ECB cuts benchmark rate to 0.05% in surprise move

September 4, 2014, 12:06 PM UTC
Photo courtesy: DANIEL ROLAND/AFP--Getty Images

The European Central Bank surprised financial markets with another small cut in its key interest rates in a fresh attempt to restart economic growth in the 18-country Eurozone.

The ECB cut its key refinancing rate by 0.1% percentage point to 0.05%, a new record low in the euro’s 15-year existence. It also cut its deposit rate by the same amount to -0.20%, meaning that banks will have to pay an even bigger penalty for stashing excess cash away at the central bank instead of putting it to work in the economy.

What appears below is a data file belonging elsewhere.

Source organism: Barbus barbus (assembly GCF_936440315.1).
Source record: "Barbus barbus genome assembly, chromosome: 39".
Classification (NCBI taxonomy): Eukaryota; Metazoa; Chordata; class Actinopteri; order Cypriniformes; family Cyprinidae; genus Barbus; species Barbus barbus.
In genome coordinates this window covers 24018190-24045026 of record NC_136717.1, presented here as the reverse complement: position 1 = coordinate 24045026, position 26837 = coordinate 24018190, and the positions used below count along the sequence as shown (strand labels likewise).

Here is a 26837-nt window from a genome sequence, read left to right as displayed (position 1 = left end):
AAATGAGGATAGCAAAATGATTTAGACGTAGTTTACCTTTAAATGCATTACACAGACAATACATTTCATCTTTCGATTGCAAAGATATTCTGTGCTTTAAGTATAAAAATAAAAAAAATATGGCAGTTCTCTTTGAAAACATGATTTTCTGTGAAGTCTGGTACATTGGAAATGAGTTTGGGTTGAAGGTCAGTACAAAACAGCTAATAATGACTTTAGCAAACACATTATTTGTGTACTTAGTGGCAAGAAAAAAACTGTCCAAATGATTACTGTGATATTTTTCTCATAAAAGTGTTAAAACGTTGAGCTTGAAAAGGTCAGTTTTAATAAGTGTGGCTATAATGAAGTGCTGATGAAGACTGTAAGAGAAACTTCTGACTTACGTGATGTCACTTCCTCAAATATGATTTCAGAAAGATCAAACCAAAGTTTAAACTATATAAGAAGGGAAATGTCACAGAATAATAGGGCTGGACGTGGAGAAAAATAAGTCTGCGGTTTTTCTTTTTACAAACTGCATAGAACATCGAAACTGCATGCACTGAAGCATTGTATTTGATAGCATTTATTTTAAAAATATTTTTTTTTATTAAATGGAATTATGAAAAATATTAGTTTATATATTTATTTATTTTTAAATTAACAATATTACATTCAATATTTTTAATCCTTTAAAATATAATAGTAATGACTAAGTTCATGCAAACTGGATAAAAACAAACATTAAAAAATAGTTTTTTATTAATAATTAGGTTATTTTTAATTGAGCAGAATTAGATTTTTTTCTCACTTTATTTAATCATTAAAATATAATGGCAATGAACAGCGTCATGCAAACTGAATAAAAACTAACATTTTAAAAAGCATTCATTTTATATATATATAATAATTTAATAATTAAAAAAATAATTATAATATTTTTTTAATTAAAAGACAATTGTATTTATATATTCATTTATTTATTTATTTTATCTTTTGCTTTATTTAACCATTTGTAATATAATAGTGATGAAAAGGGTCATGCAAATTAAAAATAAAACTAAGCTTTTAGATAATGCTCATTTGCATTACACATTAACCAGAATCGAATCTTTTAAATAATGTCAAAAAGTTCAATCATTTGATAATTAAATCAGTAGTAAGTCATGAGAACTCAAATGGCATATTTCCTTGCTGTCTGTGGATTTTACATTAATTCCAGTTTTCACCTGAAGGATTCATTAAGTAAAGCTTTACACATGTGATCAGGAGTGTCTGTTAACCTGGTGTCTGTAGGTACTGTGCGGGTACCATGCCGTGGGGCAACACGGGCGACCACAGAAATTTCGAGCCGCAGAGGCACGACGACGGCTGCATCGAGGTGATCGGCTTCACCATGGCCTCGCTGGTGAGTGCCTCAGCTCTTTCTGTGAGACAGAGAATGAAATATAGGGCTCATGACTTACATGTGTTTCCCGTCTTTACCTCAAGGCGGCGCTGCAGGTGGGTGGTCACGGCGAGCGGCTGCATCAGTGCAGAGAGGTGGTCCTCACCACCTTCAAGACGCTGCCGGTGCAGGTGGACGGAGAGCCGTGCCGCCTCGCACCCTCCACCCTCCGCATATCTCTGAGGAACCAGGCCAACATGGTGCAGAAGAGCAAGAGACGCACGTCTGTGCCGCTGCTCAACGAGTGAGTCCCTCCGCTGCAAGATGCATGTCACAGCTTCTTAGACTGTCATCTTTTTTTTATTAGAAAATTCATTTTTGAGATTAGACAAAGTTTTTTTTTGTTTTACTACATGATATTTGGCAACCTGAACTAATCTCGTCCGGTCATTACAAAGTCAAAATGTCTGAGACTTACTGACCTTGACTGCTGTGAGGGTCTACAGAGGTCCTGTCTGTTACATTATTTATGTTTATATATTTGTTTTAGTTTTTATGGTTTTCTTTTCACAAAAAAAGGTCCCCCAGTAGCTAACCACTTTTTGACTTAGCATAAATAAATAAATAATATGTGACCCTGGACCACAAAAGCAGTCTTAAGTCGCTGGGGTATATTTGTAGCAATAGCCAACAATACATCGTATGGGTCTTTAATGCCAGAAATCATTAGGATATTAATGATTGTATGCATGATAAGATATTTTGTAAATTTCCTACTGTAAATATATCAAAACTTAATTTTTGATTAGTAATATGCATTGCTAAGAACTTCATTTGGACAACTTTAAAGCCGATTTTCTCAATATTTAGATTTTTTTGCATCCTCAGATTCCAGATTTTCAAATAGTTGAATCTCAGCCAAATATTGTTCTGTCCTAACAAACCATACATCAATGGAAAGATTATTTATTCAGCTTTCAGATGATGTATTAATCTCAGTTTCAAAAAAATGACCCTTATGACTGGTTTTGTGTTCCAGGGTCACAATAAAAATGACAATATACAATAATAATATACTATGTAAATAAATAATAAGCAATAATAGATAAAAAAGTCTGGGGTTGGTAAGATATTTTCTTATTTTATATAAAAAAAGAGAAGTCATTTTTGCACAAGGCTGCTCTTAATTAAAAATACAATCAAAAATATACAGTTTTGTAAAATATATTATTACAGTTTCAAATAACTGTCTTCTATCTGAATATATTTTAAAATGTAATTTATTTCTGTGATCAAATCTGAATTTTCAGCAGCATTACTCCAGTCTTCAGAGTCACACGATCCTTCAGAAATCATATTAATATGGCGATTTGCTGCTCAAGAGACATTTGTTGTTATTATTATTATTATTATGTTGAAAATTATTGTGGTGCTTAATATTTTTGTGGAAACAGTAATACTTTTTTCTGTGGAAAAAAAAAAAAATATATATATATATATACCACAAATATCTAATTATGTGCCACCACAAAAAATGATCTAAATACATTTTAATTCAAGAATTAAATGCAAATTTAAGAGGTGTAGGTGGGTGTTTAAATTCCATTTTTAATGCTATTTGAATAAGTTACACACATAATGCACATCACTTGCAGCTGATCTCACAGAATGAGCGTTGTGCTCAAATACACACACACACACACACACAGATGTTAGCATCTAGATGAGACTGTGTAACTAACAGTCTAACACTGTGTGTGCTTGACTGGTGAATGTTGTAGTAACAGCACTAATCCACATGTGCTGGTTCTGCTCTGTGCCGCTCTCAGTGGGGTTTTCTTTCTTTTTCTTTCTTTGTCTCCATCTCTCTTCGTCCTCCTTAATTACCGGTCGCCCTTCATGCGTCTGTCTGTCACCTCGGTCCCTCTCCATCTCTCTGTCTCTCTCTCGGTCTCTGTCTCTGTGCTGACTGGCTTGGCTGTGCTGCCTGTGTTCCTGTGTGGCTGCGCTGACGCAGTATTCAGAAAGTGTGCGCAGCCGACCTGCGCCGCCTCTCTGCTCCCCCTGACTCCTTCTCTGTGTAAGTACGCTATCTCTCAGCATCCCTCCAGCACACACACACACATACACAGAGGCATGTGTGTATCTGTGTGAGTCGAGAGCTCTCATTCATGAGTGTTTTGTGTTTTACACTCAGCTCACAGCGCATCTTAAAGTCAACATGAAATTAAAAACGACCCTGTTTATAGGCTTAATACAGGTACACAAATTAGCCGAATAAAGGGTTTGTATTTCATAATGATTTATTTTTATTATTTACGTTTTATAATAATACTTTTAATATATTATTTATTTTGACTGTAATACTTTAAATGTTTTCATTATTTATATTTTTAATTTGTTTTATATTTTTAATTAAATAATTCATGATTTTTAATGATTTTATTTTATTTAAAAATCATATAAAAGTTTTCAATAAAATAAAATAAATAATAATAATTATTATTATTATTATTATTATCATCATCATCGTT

The move had not been expected by all but a small minority of economists, not least because ECB President Mario Draghi himself had said in recent months that the ECB, for all practical purposes, already at the “lower bound” of possible interest rates.

Most expected Draghi to focus more on fleshing out the bank’s plans for more cheap long-term loans for Eurozone banks and, possibly, a new program to push more liquidity into financial markets by buying asset-backed securities.

Draghi’s monthly press conference will begin as usual at 0930 EDT.

The euro fell by nearly a cent against the dollar to a new 14-month low of $1.3037 on the news, while the yield on German and Italian 10-year government bonds fell to 0.92% and 2.33% respectively.

The ECB’s move widens the gap between the Eurozone’s monetary policy and policy in the U.S. and U.K., both of which are moving slowly towards raising interest rates. The Bank of England left its benchmark Base Rate unchanged at 0.5% earlier Thursday, while the Swedish Riksbank also left its official rates unchanged.